Nate's 1987 Monte Carlo SS

Purchased 9-24-2008

Pictures from the first day home   Engine compartment and overall 1st inspection   Pictures 10/14/08  
Restoration Log - Phase 1   Restoration Log - Phase 2   Fine Tuning - Phase 3

Fine Tuning Phase 3
Here is the running account of work continued 2/12/2009

Now working on the stereo. The back speakers are in. the Front ones, shown here, were installed by piercing the center bars of the grilles, in order to let the speakers fir without too much pressure on the tweeter assembly, and also because the profile was to high to secure, or install, without doing this modification.

I used some Sea Foam top end cleaner to get rid of some carbon build up on the engine.

I also put on the Moroso chrome air cleaner from the El Camino. I finally got rid of the short fat air cleaner on there.

A shot from the other side. I had to shorten a stock air cleaner riser from the parts car by 1/2" to get this to sit right.

There was also an oil leak at the firewall side of both valve covers. I tightened them down for the first time since installing the engine, back when it was really cold out!!!

Time to get down to some of the real work since I have been sliced and diced during back surgery March 6th. I made it through this procedure with flying colors. I was careful though.

Pictured is the new fuse block (Thanks to Mike Huber) to replace the fuseable link arrangement that these G-Bodies were born with.
The Positive cable goes in on the right side in this picture, and passes through the solid block to the starter. Instead of the mains to the dash, ignition, and heater jumping off the cable at the starter to the fuseable links, these fuses handle it where they can be reached if there is trouble. There is one open tap left for the amp that will eventually end up in the trunk.

This was my physical therapy for the day. Thank God I can toss a wheel without pain. Miraculous really. I am very careful with lifting though.

I was washing off the dirt from 6 years of being parked, and one year of sitting on the mud on the side of the house, before taking them up to the school, and using the tire machine to take the rubber off.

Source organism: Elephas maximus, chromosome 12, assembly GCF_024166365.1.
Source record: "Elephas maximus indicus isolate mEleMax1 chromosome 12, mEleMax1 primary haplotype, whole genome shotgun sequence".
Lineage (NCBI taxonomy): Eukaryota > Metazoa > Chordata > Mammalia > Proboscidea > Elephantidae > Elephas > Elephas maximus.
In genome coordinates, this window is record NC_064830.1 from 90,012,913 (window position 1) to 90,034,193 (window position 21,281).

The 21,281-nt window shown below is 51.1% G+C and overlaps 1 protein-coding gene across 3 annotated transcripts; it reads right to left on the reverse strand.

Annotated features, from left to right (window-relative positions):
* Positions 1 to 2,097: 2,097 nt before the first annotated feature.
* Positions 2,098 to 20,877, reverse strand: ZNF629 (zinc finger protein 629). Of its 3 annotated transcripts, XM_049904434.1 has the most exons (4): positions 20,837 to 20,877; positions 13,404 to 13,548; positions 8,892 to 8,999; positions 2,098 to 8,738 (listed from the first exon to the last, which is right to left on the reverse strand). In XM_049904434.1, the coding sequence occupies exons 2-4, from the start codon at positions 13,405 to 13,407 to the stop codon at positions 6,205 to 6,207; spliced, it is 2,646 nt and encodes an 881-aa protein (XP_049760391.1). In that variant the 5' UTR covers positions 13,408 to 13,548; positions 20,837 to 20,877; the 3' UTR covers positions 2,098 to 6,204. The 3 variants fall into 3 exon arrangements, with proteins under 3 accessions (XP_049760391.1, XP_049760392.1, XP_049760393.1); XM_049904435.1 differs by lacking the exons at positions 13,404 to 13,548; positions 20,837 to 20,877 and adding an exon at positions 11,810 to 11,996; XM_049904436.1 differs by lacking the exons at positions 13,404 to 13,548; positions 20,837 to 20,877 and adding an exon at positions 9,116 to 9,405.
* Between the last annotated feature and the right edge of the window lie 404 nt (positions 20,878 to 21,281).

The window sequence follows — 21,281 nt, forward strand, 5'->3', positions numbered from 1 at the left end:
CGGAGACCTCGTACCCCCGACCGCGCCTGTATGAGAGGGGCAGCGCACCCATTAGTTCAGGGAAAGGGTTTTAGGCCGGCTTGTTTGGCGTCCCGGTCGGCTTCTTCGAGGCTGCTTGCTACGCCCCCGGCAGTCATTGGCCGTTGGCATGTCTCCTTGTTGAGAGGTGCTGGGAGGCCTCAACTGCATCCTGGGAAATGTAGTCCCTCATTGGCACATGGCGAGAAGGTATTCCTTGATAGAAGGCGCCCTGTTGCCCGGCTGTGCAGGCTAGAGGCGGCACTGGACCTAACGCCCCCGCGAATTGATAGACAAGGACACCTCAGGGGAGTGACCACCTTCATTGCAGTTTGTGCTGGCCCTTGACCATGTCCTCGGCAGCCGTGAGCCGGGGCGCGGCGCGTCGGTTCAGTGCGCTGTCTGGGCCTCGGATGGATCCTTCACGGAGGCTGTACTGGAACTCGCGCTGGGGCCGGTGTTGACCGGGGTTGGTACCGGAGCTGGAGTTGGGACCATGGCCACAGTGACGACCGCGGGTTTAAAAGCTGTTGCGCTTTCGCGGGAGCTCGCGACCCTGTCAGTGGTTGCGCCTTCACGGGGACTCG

They look OK from a distance. After taking the rubber off, I spun them on the machine, and they were all very straight. Good news.
The bad news, is that they need to be refinished. I am looking in to a couple options for that.
This is the project supervisor, soaking up some shade.
Here is the inside window 'felts'. Hard and cracked, and painful when you're trying to be cool with your elbow out the window.
Here is the new inner felts, purchased for the El Camino in 1998, but never installed. They were a perfect fit, and identical to the ones that were on it. They were stapled on from the factory with hardened staples. I ground one side off, but it took too long. I used an awl to open the back side of the other side staples and bent them so I could pull them out.
Looks much better installed.
This is the finished nice soft rubber inside.


Now for the outside felts and door seals. I bought Metro seal from Rock Auto, and the window felts from Dixie Monte Carlo. Random, I know, but I didn't have too much time for research.

These are the ends on the new seals.
Compare to the old seals.

The bottom of the door has been repaired. There was some Bondo chunks on the inside of the door at the bottom. They must have patched up the outside. There is some rust through at the inside bottom. I took the shop vac to the inside, a wire brush on the drill to get rid of the surface rust, and used some spray undercoat to seal it up. All the drain holes are clear, but they won't get the water they did last year.

The seals fit OK for repo's. The door shuts tight, and isn't near as noisy

Electric choke kit.

This was installed mid October 2009. There is no substitute! I hated the manual choke. It worked OK, but the installation by the previous owner left a lot to be desired, and it was hard on my back just to reach it. Besides that, if I forgot to shut it off, it was a waste of gas. This way, it pretty much takes care of itself. Worth every penny of the $60. This is an Edelbrock 1405 carb.

That sure is a sweet looking washable air filter! Thanks to Chris Lindh at for a great deal.

Ready for Winter now!

November 2009

I bought about $200 in brake parts, pads, rotors, bearings, seals, rear shoes, wheel cylinders, and hardware, and turned the Monte over to the Saint Charles East High School auto shop. My friend Tom Straiker is the teacher there, and my neighbor. They did a great job, for what they had to work with. They were unable to get one of the front calipers cracked open to bleed, and the master cylinder was full of sludge. It's much better than it was, with warped and cracked front rotors, and leaking wheel cylinders, but it's a little spongy.

This prompted me to spend another $100 for Calipers, front hoses, and a master Cylinder. This project I hope to tackle Thanksgiving Weekend.